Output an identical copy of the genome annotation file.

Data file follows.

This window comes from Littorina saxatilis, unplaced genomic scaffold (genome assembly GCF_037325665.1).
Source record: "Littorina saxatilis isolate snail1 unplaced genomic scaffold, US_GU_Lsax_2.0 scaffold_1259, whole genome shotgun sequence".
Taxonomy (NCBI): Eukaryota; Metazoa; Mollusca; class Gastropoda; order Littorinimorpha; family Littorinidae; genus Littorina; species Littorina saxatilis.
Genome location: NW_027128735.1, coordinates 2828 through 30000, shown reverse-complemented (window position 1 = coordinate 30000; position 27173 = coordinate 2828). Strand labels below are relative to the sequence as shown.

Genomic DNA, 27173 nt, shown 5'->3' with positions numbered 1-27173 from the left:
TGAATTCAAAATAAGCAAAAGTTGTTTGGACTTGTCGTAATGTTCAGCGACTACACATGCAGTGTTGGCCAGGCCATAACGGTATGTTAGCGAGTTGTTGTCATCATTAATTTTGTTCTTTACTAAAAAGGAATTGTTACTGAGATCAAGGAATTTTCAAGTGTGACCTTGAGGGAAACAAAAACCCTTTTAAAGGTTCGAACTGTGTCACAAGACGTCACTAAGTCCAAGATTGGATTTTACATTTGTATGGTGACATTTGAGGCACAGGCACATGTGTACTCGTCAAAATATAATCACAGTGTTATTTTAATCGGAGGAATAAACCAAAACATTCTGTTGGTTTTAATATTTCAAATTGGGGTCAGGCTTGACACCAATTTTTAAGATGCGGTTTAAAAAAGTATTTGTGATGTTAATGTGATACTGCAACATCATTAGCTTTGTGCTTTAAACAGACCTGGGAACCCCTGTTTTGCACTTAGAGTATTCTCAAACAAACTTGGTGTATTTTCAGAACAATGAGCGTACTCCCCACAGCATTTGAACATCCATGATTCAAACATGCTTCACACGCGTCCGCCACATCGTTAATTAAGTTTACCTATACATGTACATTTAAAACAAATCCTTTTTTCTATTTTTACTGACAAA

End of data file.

This window comes from Littorina saxatilis, unplaced genomic scaffold (genome assembly GCF_037325665.1).
Source record: "Littorina saxatilis isolate snail1 unplaced genomic scaffold, US_GU_Lsax_2.0 scaffold_1259, whole genome shotgun sequence".
Taxonomy (NCBI): Eukaryota; Metazoa; Mollusca; class Gastropoda; order Littorinimorpha; family Littorinidae; genus Littorina; species Littorina saxatilis.
Genome location: NW_027128735.1, coordinates 2828 through 30000, shown reverse-complemented (window position 1 = coordinate 30000; position 27173 = coordinate 2828). Strand labels below are relative to the sequence as shown.

Genomic DNA, 27173 nt, shown 5'->3' with positions numbered 1-27173 from the left:
TGAATTCAAAATAAGCAAAAGTTGTTTGGACTTGTCGTAATGTTCAGCGACTACACATGCAGTGTTGGCCAGGCCATAACGGTATGTTAGCGAGTTGTTGTCATCATTAATTTTGTTCTTTACTAAAAAGGAATTGTTACTGAGATCAAGGAATTTTCAAGTGTGACCTTGAGGGAAACAAAAACCCTTTTAAAGGTTCGAACTGTGTCACAAGACGTCACTAAGTCCAAGATTGGATTTTACATTTGTATGGTGACATTTGAGGCACAGGCACATGTGTACTCGTCAAAATATAATCACAGTGTTATTTTAATCGGAGGAATAAACCAAAACATTCTGTTGGTTTTAATATTTCAAATTGGGGTCAGGCTTGACACCAATTTTTAAGATGCGGTTTAAAAAAGTATTTGTGATGTTAATGTGATACTGCAACATCATTAGCTTTGTGCTTTAAACAGACCTGGGAACCCCTGTTTTGCACTTAGAGTATTCTCAAACAAACTTGGTGTATTTTCAGAACAATGAGCGTACTCCCCACAGCATTTGAACATCCATGATTCAAACATGCTTCACACGCGTCCGCCACATCGTTAATTAAGTTTACCTATACATGTACATTTAAAACAAATCCTTTTTTCTATTTTTACTGACAAA